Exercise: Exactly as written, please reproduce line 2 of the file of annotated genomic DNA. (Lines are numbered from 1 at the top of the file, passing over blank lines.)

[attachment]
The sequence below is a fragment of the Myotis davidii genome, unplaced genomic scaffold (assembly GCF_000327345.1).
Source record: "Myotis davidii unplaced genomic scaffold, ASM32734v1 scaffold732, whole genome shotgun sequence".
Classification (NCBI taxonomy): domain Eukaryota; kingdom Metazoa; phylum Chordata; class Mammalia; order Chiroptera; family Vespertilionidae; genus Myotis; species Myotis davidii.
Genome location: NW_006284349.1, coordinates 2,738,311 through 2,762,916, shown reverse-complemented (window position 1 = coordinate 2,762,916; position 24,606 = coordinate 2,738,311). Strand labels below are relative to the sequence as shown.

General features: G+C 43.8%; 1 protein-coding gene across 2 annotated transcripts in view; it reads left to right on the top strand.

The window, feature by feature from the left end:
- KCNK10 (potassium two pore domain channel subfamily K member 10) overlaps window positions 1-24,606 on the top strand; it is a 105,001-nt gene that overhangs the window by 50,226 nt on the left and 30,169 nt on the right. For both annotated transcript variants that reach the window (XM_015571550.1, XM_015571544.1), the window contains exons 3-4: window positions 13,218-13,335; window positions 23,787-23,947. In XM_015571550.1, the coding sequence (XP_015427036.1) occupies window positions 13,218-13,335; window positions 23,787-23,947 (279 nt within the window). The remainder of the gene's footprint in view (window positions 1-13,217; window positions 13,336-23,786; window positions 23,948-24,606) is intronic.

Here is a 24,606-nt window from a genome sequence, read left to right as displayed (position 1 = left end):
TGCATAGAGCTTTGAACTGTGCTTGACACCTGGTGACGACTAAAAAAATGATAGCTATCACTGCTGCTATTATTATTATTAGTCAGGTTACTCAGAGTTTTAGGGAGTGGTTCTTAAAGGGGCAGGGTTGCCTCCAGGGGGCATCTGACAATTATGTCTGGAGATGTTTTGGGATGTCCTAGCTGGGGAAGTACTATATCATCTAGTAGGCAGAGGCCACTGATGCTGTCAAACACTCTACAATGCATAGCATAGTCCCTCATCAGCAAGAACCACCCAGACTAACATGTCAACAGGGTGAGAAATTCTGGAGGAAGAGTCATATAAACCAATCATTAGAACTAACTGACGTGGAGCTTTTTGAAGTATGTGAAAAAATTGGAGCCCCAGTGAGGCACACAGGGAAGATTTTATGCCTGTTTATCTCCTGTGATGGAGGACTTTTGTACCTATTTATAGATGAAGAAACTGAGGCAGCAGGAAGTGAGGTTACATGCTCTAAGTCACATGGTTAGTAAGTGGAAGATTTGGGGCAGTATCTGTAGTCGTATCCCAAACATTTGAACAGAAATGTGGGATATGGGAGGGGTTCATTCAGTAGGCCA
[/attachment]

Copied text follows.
Source record: "Myotis davidii unplaced genomic scaffold, ASM32734v1 scaffold732, whole genome shotgun sequence".